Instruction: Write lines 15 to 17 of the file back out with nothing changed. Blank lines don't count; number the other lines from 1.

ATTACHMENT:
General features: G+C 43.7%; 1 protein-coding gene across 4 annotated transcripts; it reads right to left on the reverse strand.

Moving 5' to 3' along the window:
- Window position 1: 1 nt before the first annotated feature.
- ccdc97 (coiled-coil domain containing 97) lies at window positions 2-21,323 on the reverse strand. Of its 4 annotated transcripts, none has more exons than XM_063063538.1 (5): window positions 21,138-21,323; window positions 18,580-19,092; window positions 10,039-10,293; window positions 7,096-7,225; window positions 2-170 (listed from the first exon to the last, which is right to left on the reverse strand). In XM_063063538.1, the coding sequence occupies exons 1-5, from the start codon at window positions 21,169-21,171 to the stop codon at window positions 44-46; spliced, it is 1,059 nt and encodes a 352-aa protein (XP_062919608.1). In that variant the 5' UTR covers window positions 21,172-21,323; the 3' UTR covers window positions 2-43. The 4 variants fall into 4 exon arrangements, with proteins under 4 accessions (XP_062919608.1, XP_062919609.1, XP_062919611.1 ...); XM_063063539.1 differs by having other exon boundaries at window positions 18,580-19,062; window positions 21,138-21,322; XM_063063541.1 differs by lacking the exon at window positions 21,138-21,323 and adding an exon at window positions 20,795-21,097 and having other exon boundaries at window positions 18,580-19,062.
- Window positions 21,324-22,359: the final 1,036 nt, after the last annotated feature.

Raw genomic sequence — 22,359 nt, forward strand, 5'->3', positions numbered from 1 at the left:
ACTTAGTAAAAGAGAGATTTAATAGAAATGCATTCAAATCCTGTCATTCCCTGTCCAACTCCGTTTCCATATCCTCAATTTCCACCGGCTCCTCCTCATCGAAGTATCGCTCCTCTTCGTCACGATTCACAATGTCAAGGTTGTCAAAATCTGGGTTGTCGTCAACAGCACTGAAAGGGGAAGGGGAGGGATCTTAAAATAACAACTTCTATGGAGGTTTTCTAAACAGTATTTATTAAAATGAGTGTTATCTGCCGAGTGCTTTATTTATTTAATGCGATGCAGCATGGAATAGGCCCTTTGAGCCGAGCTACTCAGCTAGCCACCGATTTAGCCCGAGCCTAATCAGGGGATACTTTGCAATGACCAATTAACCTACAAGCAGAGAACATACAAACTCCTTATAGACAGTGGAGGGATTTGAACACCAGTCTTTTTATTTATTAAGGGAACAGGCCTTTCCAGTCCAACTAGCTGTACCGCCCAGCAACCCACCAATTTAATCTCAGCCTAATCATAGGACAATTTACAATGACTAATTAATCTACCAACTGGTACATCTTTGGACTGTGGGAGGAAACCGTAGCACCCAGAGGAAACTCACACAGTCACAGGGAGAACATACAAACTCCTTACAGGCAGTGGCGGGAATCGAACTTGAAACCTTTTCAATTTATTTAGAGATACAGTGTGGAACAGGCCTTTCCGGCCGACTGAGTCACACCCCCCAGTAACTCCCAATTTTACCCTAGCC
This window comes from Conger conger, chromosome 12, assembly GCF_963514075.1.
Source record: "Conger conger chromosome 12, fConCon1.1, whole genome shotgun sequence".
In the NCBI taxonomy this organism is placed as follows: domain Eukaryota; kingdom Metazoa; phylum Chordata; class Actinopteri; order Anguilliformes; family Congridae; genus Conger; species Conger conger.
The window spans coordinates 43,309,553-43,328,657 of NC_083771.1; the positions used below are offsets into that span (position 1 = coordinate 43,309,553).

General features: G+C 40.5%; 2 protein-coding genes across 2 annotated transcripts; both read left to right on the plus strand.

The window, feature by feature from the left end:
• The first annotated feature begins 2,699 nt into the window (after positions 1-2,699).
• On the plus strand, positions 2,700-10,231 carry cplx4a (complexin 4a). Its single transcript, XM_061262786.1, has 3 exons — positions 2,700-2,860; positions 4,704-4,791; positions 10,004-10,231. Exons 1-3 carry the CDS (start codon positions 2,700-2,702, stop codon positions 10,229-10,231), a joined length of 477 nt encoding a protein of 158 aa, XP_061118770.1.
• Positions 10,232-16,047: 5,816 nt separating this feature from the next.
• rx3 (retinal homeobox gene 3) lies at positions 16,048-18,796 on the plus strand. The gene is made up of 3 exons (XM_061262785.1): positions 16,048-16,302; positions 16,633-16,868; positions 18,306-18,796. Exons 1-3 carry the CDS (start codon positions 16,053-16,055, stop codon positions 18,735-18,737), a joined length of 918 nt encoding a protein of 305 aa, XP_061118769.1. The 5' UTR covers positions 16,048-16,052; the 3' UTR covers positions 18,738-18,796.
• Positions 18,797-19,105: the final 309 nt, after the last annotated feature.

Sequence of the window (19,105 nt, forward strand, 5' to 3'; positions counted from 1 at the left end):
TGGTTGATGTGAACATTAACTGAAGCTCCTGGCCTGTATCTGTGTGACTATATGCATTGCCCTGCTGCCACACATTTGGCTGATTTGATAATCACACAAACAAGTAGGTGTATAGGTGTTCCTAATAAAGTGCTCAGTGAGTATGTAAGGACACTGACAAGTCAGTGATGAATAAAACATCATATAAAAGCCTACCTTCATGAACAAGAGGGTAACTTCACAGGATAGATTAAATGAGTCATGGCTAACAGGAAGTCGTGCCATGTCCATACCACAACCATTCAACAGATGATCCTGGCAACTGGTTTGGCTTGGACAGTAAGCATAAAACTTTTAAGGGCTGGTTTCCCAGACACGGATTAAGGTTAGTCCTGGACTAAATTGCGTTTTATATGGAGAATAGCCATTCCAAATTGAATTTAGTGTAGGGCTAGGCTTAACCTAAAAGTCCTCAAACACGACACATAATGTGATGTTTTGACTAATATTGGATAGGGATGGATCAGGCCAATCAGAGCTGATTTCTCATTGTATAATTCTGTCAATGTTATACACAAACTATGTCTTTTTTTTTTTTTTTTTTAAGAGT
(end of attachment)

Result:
• On the plus strand, positions 2,700-10,231 carry cplx4a (complexin 4a). Its single transcript, XM_061262786.1, has 3 exons — positions 2,700-2,860; positions 4,704-4,791; positions 10,004-10,231. Exons 1-3 carry the CDS (start codon positions 2,700-2,702, stop codon positions 10,229-10,231), a joined length of 477 nt encoding a protein of 158 aa, XP_061118770.1.
• Positions 10,232-16,047: 5,816 nt separating this feature from the next.
• rx3 (retinal homeobox gene 3) lies at positions 16,048-18,796 on the plus strand. The gene is made up of 3 exons (XM_061262785.1): positions 16,048-16,302; positions 16,633-16,868; positions 18,306-18,796. Exons 1-3 carry the CDS (start codon positions 16,053-16,055, stop codon positions 18,735-18,737), a joined length of 918 nt encoding a protein of 305 aa, XP_061118769.1. The 5' UTR covers positions 16,048-16,052; the 3' UTR covers positions 18,738-18,796.